Monday, July 22, 2013

Four relatively easy things you can do to improve your writing

I don't claim to be Ernest Hemingway (or Ernest Borgnine, for that matter), but I can do a passable imitation of a competent writer.

Writing comes fairly easily to me. Many, many people are better at it than I am, while many others are worse. I'm not sure if that's enough to convince you that I'm an authority, but I'm hoping it's enough to convince you at least to stick around for a few hundred more words.

Looking to become a better writer? There are lots of things you can do. Some are difficult to learn, others are not. The following four items fall into the "not" category:

Write Like You Talk

You may have heard this before, and that's because it works. If you're confident in your ability to express thoughts and ideas orally, then your writing should merely be an extension of that. Writing in your own "voice" is generally more effective and certainly more authentic than trying to sound like someone you're not. 

For what it's worth, this tip reminds me of the excellent "Writes Like She Talks" blog maintained by Jill Miller Zimon. The blog itself and the associated blogroll of links to other blogs are both worth your time.

Try Not to Repeat a Word Right After You've Used It

Like I said, these are "relatively easy things." Nothing complex here. If you use a certain word in, say, the first sentence of a paragraph, you probably don't want to use it again in the second. Especially if it's an adjective or another distinctive word, the use of which will stand out in the reader's mind and quite possibly distract him/her. You want the reader focusing on your thoughts, not on your word usage.

Grey Blocks of Text Are Your Enemy

One of the greatest writing tips I ever received came from Joe Magill, a guy who served as one of my track coaches in high school and later was a colleague in The News-Herald sports department.

One time after I had written what I thought was a particularly engaging feature story, Joe called me over to his computer screen. First he showed me my article, then he showed me one he had just written. He asked what the difference was between the two, visually speaking. I immediately noticed that his story had lots of short paragraphs, while mine had relatively few and noticeably longer paragraphs.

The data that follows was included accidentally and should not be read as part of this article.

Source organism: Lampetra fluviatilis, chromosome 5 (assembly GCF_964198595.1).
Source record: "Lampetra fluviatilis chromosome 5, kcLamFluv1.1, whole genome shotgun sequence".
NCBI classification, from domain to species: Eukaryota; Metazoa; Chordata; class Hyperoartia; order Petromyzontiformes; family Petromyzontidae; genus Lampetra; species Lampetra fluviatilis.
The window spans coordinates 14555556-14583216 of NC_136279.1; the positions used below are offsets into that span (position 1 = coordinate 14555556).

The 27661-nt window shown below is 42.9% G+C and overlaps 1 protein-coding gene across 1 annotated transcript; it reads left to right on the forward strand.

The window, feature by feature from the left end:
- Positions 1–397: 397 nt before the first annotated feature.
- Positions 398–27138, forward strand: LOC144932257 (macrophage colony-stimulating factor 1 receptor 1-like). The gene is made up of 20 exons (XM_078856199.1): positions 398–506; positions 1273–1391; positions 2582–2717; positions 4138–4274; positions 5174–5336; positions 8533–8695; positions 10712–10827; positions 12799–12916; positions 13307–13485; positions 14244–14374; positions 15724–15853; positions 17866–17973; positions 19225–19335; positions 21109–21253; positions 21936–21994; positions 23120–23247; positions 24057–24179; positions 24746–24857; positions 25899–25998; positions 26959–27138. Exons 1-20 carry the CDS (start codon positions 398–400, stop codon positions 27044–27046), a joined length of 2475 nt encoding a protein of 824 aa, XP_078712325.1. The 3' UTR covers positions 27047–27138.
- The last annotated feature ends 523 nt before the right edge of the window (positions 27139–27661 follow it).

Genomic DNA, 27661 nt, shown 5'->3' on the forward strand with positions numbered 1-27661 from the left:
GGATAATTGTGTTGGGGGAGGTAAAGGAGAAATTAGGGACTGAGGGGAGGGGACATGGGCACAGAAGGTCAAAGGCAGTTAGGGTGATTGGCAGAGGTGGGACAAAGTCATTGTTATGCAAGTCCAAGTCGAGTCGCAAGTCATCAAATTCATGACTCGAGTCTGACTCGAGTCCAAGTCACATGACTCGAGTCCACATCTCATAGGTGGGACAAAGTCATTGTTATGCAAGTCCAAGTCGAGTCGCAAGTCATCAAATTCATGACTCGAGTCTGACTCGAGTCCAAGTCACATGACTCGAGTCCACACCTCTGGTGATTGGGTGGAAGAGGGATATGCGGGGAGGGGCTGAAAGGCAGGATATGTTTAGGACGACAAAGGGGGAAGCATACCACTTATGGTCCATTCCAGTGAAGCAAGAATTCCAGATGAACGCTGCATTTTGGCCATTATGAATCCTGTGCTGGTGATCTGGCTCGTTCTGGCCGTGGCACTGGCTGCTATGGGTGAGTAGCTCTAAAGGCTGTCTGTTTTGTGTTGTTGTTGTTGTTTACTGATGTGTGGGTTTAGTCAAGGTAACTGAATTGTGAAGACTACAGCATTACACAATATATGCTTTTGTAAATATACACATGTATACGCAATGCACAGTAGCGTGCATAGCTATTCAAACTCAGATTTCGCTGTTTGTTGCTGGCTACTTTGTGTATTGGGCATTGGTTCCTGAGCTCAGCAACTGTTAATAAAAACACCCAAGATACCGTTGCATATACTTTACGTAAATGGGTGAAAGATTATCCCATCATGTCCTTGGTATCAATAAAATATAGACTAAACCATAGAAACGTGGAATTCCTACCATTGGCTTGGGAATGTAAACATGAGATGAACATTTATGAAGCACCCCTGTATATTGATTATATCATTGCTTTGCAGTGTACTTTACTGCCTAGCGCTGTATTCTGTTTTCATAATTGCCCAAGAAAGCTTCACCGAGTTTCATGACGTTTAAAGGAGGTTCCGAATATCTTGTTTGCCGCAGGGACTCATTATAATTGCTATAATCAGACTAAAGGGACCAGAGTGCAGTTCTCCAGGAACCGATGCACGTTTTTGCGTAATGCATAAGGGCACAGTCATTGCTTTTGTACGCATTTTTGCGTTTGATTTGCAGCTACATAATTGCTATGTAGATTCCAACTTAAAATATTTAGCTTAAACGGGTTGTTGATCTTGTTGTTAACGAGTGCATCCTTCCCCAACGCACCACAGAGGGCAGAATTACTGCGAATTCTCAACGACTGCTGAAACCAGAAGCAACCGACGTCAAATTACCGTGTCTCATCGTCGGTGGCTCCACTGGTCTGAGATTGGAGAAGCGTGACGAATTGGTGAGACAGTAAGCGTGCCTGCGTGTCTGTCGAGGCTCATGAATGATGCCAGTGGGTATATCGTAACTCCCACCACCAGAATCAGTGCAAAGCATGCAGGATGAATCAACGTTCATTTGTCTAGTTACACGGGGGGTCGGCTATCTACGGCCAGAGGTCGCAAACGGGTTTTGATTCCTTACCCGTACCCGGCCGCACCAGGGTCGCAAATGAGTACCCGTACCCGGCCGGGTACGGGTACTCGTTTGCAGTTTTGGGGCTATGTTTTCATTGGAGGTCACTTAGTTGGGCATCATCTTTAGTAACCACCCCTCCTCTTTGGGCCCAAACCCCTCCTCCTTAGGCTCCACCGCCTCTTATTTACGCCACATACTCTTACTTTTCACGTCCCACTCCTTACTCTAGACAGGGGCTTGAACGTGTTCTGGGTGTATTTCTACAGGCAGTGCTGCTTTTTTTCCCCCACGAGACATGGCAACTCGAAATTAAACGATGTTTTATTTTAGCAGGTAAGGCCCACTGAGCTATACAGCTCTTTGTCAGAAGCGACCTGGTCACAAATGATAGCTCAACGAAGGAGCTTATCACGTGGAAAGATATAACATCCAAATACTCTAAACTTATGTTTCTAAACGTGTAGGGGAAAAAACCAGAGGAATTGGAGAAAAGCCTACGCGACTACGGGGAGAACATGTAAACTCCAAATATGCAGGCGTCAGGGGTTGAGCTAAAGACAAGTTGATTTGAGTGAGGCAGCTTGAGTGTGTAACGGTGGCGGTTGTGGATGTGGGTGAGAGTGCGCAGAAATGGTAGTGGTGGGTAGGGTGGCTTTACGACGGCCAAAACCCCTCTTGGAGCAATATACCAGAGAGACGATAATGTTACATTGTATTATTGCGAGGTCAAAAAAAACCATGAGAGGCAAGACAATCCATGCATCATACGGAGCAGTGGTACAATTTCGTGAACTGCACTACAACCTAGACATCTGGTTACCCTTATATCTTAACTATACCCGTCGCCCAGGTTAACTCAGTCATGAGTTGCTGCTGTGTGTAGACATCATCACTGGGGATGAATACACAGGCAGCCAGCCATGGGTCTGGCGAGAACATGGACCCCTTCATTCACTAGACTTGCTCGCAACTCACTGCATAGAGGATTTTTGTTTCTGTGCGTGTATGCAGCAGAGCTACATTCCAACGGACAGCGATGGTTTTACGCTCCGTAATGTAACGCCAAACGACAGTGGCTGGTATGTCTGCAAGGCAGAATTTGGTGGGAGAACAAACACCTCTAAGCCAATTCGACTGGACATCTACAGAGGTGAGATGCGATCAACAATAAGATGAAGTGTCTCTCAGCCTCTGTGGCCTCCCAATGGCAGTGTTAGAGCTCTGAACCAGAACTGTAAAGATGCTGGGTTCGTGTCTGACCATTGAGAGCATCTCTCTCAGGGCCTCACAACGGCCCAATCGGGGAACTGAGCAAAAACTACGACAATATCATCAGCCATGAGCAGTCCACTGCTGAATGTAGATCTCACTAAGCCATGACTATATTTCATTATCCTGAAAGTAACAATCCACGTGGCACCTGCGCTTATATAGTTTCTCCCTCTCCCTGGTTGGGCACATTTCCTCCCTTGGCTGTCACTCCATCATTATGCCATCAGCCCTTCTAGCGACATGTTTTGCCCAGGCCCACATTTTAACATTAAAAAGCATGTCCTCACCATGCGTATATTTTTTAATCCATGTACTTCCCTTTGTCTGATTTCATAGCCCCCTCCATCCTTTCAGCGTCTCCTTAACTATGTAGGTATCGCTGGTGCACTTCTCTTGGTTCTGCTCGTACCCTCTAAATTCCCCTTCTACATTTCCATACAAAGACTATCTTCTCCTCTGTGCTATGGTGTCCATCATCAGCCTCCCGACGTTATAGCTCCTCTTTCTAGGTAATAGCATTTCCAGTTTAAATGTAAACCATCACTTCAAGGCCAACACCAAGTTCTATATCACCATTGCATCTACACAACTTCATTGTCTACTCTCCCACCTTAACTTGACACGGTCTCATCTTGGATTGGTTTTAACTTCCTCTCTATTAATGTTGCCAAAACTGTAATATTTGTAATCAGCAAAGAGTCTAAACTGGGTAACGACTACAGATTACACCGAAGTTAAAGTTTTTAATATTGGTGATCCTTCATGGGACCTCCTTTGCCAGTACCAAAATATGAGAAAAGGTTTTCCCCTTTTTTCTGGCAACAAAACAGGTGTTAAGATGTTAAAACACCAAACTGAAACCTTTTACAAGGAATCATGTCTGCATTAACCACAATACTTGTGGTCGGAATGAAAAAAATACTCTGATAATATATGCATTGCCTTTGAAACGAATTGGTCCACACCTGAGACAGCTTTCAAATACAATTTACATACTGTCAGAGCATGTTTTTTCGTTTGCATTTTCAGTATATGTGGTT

Readers are subconsciously turned off by paragraphs that look like they require work to get through. Online writing, in particular, demands a short, punchy style. No long, plodding sentences or paragraphs. Make them short, and hit the "enter" key often.

Don't Worry, You Can Go Back and Edit It Later

A lot of people don't like writing because their first drafts aren't pristine and perfect. Here's a hint: Nobody's first drafts are pristine and perfect.

The important thing when you're writing something is first to get your thoughts down on paper (or computer screen), and then to worry about structure, sentence flow and the like. Unless you're writing a front-page story for tomorrow's New York Times, in which case you certainly wouldn't need me telling you how to write, you'll have time to revise your masterpiece.

So don't let your quest for immediate Pulitzer Prize-winning copy keep you from finishing. Plow through that first draft and then go back and see where things stand. It will be OK, trust me.

1 comment:

  1. Hi Scott! Thanks so much for the kind words about my blog. I hope you're having a great summer and I love the title of this blog. Thank goodness they still call us at all, right!?